As individuals, how far are we willing to go to get what we want? This is the question players are greeted with at the onset of the titular cave. It is a line of inquiry that can lead to some truly disgusting sides of the human psyche, something creator Ron Gilbert wasn’t afraid to explore.

The Cave is a bold statement about the human condition disguised as a silly puzzle-platformer. Although quite fun and solidly designed, the gameplay is secondary, functioning more as a palette cleanser when things are about to get too dark. Usually I frown upon design that doesn’t diligently try to marry story and gameplay, but either of these two elements alone would be more than enough to lure me into the deepest depths of The Cave.

the cave screen 1

The plot follows seven strangers who each seek to have their deepest desires fulfilled by venturing into a mystical cave. This ensemble cast is comprised of various caricatures from across the entire breadth of literature (a knight, a scientist, a monk… etc). Although it sounds fairly generic on paper, each character has an interesting and selfish motive. Throughout the game, players come across cave paintings that offer glimpses into their tragic pasts. Every character has a sad tale that initially earns your sympathy, but eventually takes darker and more morally objectionable turns. It is brilliant narrative formula that effortlessly compelled me to play through the game with everyone. This doesn’t mean The Cave requires seven separate runs to see everything, as each playthrough is completed with 3 characters of your choice.

the cave screen 3Gameplay consists of guiding the 3 strangers deeper into The Cave by solving contextual puzzles. Most obstacles require separate inputs from all 3 strangers to overcome. Using an Xbox 360 controller, switching between characters is seamless with the D-pad, so there thankfully isn’t much to management. However, each character will only move if you take control of them. I dreaded that this would lead to unnecessary treading back and forth, but quickly learned the benefits of scouting out a level first, then placing everyone where they need to be. Also, the lack of autopilot makes solving harder puzzles far more gratifying. Following the “build a better mouse trap” architecture, puzzles usually involve each of the strangers being wildly scattered across a map, carefully chaining a sequence of events that will climax in the terrain being modified to allow progression or retrieving a pivotal item an NPC wants.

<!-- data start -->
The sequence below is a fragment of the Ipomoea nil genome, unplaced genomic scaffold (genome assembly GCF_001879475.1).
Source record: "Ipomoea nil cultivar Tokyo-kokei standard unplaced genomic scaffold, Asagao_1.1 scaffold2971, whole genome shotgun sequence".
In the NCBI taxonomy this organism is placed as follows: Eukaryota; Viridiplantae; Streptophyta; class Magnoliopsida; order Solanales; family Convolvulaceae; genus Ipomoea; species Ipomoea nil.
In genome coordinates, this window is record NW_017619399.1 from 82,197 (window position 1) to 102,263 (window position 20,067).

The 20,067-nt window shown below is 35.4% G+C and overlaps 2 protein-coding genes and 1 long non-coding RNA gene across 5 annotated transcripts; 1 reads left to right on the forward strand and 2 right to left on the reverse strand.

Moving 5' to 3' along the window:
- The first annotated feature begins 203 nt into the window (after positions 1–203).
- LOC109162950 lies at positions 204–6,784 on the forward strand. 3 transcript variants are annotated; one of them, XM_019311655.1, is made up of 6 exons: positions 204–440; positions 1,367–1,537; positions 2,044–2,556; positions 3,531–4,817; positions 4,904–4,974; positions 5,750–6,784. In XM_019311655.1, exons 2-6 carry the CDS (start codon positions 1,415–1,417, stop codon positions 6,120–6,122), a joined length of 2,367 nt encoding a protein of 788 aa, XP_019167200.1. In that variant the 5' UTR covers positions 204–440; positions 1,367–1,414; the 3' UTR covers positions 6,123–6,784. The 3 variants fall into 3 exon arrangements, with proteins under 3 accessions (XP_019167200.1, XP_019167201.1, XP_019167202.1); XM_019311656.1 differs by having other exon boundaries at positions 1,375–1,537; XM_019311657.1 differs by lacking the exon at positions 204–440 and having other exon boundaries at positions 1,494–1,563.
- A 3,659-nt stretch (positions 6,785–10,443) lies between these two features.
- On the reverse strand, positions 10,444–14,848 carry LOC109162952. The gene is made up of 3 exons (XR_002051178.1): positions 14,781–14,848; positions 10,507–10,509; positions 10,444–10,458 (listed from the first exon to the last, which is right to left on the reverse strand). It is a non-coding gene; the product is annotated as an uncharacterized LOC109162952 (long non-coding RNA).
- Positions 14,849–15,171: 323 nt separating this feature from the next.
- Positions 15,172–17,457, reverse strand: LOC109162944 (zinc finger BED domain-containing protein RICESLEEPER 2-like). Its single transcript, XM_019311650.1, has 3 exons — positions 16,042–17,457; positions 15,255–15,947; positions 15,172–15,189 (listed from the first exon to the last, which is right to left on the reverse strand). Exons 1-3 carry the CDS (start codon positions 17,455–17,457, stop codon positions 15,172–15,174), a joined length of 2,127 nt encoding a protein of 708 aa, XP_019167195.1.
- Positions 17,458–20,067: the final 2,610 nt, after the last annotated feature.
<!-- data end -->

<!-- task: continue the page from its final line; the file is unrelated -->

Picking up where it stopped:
Yet, there were a couple caveats to these otherwise brilliant triumphs of the mind. One being that it can take too much trial and error experimentation to figure out goals. The other that finicky automatic platforming makes traversing mazes of tunnels unnecessarily cumbersome. In general, both of these issues merely meant I had to do a bit more grunt work to get from point A to B. It can be irritating if you are impatient like me, though the payoff of solving these brainteasers far outweighs any inconvenience.

[quote_center]the payoff of solving these brainteasers far outweighs any inconvenience[/quote_center]

Visually, The Cave is one of the prettier downloadable titles ever crafted. I played the Xbox 360 version and was incredibly impressed how effectively Double Fine exploited the hardware. Even with a clean and simple art direction, the game features an appreciable amount of raw detail. To complement the 2.5D perspective, every object and feature of the world has a sculpted look. The added depth lends so much more personality to the characters while cementing a look that feels unique to The Cave’s style. If I had a single complaint, it would be that it can be a tad too easy to lose your way because the default wall texture is recycled too often. Other than that minor gripe, I feel The Cave should be treated as a graphical benchmark for indie developers to aspire to.

the cave screen 2

Unfortunately, I wouldn’t hold the audio in such high esteem. The only outstanding aspect here was a particularly humorous narration by veteran voice actor Stephan Stanton. His ongoing commentary of your actions and the bizarre inhabitants of The Cave never cease to delight. Every line he speaks is timed impeccably and laced with a flavorful tinge of black comedy. None of the additional voice work, music, or sound effects were as inspired and comes off as generic. This is especially disappointing in a title with so much charm.

Wrap Up

Looking past the middling audio and few nagging gameplay flaws, The Cave is still an outstanding experience. How it offsets its own mature narrative with charming humor and gameplay is nothing short of genius. And for those concerned with the price versus content proportion, The Cave is of decent length. To complete the game with all seven strangers will require three runs and at least a ten hour investment. I started again immediately after finishing my first playthrough, because I was genuinely excited to see what twisted fate Ron Gilbert had penned for the other strangers. Heck, The Cave even got me thinking about what dark turns my life will inevitably encounter as well.

score of 9
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